Under a small amount of load, searches would return quickly, but the service was quickly overwhelmed with most queries taking 3+ seconds to return, even searching in cores that had very small index sizes (Hundreds of documents).
Thread dumps and hprof stack profiling of the application were confusing. Solr seemed to be spending huge amounts of time not in search code or scoring, where I had expected, but instead in the query parsing code. Many of the threads looked something like this:
"Thread-234" daemon prio=10 tid=0x00007ff4b7436800 nid=0x4aae waiting on condition [0x000000005a811000]
"Thread-123" daemon prio=10 tid=0x00007ff4b6d00800 nid=0x4ab6 waiting on condition [0x000000005b011000]
Some of the queries are somewhat complicated, with nested parens and such, but it did not seem as if they were complicated enough to justify 2-3 second parse times. Additionally even uncomplicated queries (no parens, no nesting, just simple q=xyz) were taking tens or hundreds of milliseconds under load. The code for QueryParser.java is complicated, it is generated code using JavaCC, and uses many nested method calls. It seemed like perhaps there was some single mutex that all of these method calls were fighting over - especially because these stack traces show the thread as runnable, yet the state is "waiting on condition".
While under load, I did a backtrace using gdb (thread apply all bt 12) and saw several suspicious looking threads that looked like this:
Thread 37 (Thread 1237547376 (LWP 32044)):
#0 0x00007f1421c594e4 in pthread_cond_wait@@GLIBC_2.3.2 () from /lib/libpthread.so.0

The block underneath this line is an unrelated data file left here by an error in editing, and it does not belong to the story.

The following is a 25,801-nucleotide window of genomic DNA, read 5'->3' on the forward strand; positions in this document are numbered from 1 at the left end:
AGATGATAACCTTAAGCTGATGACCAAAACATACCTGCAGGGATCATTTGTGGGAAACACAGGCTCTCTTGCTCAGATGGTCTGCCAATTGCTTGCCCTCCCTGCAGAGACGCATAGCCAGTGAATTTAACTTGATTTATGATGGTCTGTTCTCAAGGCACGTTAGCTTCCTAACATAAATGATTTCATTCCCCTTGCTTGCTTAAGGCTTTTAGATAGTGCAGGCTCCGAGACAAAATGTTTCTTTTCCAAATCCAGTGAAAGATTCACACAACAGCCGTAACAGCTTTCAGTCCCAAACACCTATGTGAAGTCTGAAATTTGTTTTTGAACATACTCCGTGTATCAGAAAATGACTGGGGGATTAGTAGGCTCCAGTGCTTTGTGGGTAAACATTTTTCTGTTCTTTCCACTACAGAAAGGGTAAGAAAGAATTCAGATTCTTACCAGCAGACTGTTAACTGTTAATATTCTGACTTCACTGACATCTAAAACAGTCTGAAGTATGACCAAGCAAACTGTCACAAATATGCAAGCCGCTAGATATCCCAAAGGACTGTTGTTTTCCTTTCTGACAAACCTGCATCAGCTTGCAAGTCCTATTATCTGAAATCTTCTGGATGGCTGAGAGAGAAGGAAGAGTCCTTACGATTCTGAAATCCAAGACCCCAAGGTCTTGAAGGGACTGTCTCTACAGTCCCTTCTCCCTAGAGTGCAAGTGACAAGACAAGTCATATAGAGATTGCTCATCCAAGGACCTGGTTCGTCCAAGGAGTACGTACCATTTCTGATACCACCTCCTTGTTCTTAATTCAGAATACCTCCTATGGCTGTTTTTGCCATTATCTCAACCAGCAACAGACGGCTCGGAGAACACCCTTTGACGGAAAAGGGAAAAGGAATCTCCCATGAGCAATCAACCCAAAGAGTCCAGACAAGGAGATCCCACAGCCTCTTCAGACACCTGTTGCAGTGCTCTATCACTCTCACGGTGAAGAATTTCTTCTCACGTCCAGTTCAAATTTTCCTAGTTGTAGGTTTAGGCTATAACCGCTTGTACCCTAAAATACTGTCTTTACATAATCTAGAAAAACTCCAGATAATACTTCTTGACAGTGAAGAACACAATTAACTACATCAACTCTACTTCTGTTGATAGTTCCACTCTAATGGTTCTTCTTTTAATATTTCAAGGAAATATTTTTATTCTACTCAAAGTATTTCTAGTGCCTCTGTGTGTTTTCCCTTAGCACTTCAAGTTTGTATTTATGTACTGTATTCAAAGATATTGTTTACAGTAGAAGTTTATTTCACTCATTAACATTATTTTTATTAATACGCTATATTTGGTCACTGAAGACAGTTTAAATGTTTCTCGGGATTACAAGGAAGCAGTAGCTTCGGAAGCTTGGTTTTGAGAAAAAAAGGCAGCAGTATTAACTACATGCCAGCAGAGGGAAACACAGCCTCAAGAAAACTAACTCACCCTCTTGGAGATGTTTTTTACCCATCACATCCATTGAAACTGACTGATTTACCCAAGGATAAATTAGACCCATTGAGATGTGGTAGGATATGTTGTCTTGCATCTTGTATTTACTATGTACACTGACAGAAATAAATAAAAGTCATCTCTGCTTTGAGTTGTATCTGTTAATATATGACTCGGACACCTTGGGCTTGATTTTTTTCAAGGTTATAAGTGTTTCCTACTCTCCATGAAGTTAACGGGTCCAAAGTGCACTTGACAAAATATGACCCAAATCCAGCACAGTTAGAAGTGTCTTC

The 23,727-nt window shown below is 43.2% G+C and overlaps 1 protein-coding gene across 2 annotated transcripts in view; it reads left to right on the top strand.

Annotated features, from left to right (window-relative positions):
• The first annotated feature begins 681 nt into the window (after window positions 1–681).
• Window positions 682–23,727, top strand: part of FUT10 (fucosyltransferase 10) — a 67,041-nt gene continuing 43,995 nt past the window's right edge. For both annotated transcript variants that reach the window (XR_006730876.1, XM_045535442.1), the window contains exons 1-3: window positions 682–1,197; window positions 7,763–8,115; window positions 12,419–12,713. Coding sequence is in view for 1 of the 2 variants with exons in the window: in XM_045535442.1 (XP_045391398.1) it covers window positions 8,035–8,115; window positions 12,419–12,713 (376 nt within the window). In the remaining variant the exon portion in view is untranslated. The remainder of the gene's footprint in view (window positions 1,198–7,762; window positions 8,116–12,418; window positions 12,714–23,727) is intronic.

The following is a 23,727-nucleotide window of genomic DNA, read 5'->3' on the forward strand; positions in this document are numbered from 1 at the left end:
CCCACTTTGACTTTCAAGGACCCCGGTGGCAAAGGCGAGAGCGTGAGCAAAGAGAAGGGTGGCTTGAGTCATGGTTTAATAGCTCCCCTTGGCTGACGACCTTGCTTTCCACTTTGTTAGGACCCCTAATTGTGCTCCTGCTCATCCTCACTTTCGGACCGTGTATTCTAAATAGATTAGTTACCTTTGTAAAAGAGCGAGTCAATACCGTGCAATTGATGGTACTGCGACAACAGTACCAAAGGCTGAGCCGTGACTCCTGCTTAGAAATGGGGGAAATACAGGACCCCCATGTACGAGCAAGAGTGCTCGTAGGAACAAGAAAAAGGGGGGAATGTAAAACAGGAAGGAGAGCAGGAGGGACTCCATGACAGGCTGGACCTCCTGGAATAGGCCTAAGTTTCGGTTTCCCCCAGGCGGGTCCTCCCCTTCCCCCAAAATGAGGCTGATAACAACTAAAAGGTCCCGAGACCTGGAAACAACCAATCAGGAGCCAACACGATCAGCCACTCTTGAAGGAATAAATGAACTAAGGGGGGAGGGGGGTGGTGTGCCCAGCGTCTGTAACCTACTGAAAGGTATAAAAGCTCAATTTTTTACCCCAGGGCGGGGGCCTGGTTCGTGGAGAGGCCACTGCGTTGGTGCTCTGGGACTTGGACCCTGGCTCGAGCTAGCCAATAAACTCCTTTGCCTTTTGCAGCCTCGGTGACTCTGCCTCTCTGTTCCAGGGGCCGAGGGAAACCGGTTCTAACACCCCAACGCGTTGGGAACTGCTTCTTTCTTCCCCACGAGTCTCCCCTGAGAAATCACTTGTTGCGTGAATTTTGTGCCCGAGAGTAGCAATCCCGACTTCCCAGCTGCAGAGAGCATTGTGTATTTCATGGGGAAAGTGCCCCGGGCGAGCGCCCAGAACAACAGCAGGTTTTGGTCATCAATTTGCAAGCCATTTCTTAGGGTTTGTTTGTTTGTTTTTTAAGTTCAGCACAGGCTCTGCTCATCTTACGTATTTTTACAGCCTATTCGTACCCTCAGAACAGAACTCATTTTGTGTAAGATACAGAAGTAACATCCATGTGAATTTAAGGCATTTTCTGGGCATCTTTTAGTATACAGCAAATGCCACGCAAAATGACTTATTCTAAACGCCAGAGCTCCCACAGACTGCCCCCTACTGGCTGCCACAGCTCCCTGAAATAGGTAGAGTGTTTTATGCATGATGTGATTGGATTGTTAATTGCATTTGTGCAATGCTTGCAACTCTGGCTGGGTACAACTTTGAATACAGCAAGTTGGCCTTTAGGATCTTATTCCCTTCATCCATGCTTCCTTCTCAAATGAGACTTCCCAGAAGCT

#1 0x00007f1421c59914 in pthread_cond_wait@GLIBC_2.2.5 () from /lib/libpthread.so.0
#2 0x00007f1421388727 in os::PlatformEvent::park () from /opt/jdk1.6.0_14/jre/lib/amd64/server/libjvm.so
#3 0x00007f14213617c2 in Monitor::IWait () from /opt/jdk1.6.0_14/jre/lib/amd64/server/libjvm.so
#4 0x00007f1421361e2a in Monitor::wait () from /opt/jdk1.6.0_14/jre/lib/amd64/server/libjvm.so
#5 0x00007f14214bcb39 in VMThread::execute () from /opt/jdk1.6.0_14/jre/lib/amd64/server/libjvm.so
#6 0x00007f14213f0e4b in OptoRuntime::handle_exception_C_helper () from /opt/jdk1.6.0_14/jre/lib/amd64/server/libjvm.so
#7 0x00007f14213f0ef9 in OptoRuntime::handle_exception_C () from /opt/jdk1.6.0_14/jre/lib/amd64/server/libjvm.so
#8 0x00007f141d411ec6 in ?? ()
Google comes through again - looking for "OptoRuntime::handle_exception_C_helper" comes up with a post from AMD titled Java Performance When Debugging Is Enabled.
It turns out that by default in this environment, apps are launched with jdwp debugger attachment enabled.
(JVM flag: -Xrunjdwp:transport=dt_socket,server=y,suspend=n,address=9000)
Negative performance impact is expected when a debugger is attached, but this flag adds an overhead to certain JVM calls, specifically around exception handling. The Lucene Query Parser seems to use exceptions for signaling within a tight loop ( LookaheadSuccess ), so this may be why query parsing is affected so much.
After disabling the debugging, the average return time for solr queries dropped from ~3 seconds to < 400ms for complicated queries, and from ~3 seconds to < 30ms for the simple queries. Also, before the test, the solr process would use at most ~1.2 CPU's of a 4CPU machine. After the test, we can get the solr process to use more than 3CPU on the same 4 CPU machine, and the overall throughput of the load test was more than doubled.